Perrish Cox knows his latest chapter won't erase his others.
He doesn't want that.
Sure, playing in the Super Bowl will be a big deal for the San Francisco defensive back. Winning it would be even bigger.
But win or lose on Sunday, the past two years will remain a part of the former Oklahoma State star's life. He was charged with sexual assault, released by Denver, then acquitted of the charges after spending a year out of football.
Those days, as tough as they were for Cox, have prepared him to play on football's grandest stage.
“I'm a stronger person,” he said.
Fittingly, he had the date of his arrest and the date of his acquittal tattooed on the thick muscles atop his shoulders.
Dec. 10, 2010.
March 2, 2012.
“When I wake up in the morning,” he said, “I look at that and never forget where I was.”
Cox was near the end of his rookie year with the Broncos when police arrested him. A woman had accused him of raping her while she was passed out. She had become pregnant.
The next year was void of football practices and film sessions, filled rather with court appearances and lawyer meetings.
If convicted, he faced two years to life in prison.
It was the toughest time of Cox's life.
He wanted desperately to return to football, but it seemed so far away that he struggled to watch games on television. He couldn't allow himself to think that far ahead, to dream that dream again.
It was worse during the playoffs; his old team, the Broncos, made it in after a late-season rally and advanced to the divisional round.
“This day last year, I was preparing to go to court,” he said. “I wasn't really focused on football at the time. I was focused on getting everything done.”
What a difference a year makes.
Only a couple of weeks after his acquittal, Cox was signed by the Niners. He joined a team that had made it to the NFC Championship Game last season, but he was also coming onto a roster stacked with talent.
He knew it, too.
“I basically had to start over from scratch,” he said. “They basically had their team already set from last year.
“I was basically like an add-on.”
And he was happy to be.
Cox is thankful every day for the chance to be back in football, even though he plays nickelback and is used sparingly. He plays primarily against three- and four-receiver sets. That meant lots of snaps a couple weeks ago against Green Bay, for example, but in the Super Bowl against Baltimore, a more traditional offense, there are likely to be few plays for Cox.
You won't hear him complain.
“It's just a blessing to actually be there,” he said.
He gained that perspective from the adversity that he faced the past couple of years. He relishes the here and now. He refuses to be bitter about anything.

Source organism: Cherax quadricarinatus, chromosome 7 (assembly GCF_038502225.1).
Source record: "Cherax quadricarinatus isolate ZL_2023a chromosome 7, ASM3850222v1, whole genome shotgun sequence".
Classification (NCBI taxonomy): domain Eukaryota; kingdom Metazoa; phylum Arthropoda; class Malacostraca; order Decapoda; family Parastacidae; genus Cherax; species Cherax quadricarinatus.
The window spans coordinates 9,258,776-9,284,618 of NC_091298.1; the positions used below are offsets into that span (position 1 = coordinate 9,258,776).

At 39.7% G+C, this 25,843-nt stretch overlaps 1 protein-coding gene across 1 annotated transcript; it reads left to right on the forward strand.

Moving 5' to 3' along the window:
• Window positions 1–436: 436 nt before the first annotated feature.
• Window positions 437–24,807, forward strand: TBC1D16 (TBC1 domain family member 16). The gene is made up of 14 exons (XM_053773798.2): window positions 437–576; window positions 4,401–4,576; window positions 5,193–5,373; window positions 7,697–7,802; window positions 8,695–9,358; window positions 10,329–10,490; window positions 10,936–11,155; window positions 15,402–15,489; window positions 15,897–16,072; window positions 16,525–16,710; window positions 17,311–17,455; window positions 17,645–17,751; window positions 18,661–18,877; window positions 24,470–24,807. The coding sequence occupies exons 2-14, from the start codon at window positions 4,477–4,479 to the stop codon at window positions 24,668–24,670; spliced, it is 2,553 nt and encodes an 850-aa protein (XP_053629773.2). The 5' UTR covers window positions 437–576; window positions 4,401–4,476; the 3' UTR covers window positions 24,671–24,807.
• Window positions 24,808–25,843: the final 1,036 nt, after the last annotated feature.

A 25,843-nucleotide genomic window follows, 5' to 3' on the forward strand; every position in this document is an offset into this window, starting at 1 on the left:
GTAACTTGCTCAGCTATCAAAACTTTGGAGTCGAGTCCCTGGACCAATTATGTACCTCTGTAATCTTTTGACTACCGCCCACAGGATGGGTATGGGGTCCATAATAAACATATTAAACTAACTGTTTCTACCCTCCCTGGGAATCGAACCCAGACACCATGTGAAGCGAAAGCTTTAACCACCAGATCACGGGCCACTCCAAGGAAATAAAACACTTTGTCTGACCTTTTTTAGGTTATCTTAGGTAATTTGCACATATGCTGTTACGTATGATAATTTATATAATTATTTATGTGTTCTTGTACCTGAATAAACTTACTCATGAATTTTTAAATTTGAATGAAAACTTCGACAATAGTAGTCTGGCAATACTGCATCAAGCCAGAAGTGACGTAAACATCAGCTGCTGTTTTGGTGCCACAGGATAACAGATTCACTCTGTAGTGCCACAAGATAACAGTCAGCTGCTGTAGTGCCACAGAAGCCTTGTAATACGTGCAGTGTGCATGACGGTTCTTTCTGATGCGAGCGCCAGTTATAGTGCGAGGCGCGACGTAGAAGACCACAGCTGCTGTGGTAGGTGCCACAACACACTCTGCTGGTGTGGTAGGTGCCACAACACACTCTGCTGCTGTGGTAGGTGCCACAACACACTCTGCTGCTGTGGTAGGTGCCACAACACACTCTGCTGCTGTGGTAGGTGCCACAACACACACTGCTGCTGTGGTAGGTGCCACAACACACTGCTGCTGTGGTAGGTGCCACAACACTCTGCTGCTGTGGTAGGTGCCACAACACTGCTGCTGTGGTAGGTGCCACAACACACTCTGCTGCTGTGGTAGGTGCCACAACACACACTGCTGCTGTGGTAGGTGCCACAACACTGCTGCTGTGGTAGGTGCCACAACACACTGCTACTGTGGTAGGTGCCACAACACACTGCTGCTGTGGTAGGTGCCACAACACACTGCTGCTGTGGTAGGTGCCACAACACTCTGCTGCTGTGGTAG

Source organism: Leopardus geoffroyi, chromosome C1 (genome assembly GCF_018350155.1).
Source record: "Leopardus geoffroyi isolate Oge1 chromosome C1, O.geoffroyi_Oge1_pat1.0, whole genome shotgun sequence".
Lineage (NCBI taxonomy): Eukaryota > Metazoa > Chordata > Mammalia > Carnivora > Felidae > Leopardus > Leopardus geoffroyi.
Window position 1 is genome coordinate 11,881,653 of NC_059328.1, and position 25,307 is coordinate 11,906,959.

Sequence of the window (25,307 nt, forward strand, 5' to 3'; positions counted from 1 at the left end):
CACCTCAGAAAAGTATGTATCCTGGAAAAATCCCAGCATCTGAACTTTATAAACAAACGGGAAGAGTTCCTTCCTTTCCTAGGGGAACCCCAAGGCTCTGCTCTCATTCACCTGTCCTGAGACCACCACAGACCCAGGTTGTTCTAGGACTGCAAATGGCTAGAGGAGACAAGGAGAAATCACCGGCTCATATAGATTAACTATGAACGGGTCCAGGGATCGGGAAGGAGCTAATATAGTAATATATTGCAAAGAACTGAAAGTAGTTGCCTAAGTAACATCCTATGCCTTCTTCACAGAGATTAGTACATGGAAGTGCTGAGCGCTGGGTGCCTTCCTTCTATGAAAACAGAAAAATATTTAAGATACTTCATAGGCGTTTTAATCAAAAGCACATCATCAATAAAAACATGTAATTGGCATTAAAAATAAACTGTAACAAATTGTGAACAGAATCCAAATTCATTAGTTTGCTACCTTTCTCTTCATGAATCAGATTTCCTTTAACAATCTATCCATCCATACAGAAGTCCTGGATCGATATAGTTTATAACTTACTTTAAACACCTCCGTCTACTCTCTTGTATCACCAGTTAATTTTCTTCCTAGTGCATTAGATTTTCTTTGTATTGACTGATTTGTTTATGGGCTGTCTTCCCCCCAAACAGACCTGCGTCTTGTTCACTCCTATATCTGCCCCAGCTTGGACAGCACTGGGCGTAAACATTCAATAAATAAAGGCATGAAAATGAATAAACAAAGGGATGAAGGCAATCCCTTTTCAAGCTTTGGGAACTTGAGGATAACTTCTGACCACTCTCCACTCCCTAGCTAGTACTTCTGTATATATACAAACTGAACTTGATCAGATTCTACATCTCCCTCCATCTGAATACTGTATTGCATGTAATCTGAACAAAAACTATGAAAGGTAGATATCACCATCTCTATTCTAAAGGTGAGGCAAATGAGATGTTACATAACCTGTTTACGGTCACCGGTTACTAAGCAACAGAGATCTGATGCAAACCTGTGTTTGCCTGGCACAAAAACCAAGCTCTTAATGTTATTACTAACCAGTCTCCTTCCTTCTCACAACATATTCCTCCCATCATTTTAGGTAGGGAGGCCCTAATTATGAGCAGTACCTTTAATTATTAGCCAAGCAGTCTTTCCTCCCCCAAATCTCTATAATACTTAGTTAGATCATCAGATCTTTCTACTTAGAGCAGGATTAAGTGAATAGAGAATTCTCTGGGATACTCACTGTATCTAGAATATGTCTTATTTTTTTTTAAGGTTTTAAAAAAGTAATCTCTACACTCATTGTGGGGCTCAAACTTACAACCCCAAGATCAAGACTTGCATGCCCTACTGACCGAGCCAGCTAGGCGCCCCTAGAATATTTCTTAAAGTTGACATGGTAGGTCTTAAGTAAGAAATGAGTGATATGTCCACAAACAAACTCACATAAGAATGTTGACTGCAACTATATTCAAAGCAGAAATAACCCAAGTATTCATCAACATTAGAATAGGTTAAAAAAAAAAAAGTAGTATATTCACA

That means that everything is good these days.
“I'm great, I'm great, I'm great,” Cox said. “Can't complain.”
“That's my response to everything.”
He admits he's had constant pinch-me moments this past week. He'll be eating with teammates or getting treatment or doing the most mundane thing when it hits him that he's heading to the Super Bowl.
“We're really in the Super Bowl,” he'll say. “That's crazy.”
Cox knows that his spot in this game has probably resurrected talk about his legal troubles. He wishes that wasn't the case, but he realizes that it will forever be part of his story. He knows that it is part of who he is.
That's why he has no plan to rip out that chapter.
“Being from where I was last year, it just made me stronger in every phase,” Cox said. “Everybody's got a story that makes them stronger.”
Jenni Carlson: Jenni can be reached at (405) 475-4125. Like her at facebook.com/JenniCarlsonOK, follow her at twitter.com/jennicarlson_ok or view her personality page at newsok.com/jennicarlson.
San Fran Connections to Oklahoma
Here's a look at the 49ers who have ties to our fair state:
Perrish Cox: The Niners cornerback was a star on defense and special teams at Oklahoma State from 2006-09, but his Cowboy career ended with a thud when he was suspended for the Cotton Bowl as a senior for missing curfew. Drafted by Denver, he spent one year with the Broncos before spending last season out of football with legal issues.
Kendall Hunter: The Niners running back was an All-American at OSU. From 2007-2010, he rushed for 4,181 yards and 37 touchdowns. In his second year in San Francisco, he was the No. 2 tailback, but since tearing his left Achilles in November, Hunter has been on injured reserve.
Jim Leavitt: The Niners linebackers coach was co-defensive coordinator with Bob Stoops for four seasons at Kansas State. Both left Manhattan after the 1995 season, Stoops to become defensive coordinator at Florida, Leavitt to take over as head coach of the new program at South Florida.
Brad Seely: The Niners special teams coach is a former Oklahoma State assistant. He was the offensive line coach from 1984-88 when his blockers cleared the way for Thurman Thomas or Barry Sanders or both all five years. This is Seely's fifth Super Bowl, his first four coming during a decade spent as New England's special teams coach.
Paul Wulff: The Niners senior offensive assistant is the former Washington State coach. He made his head coaching debut in 2008 vs. Oklahoma State.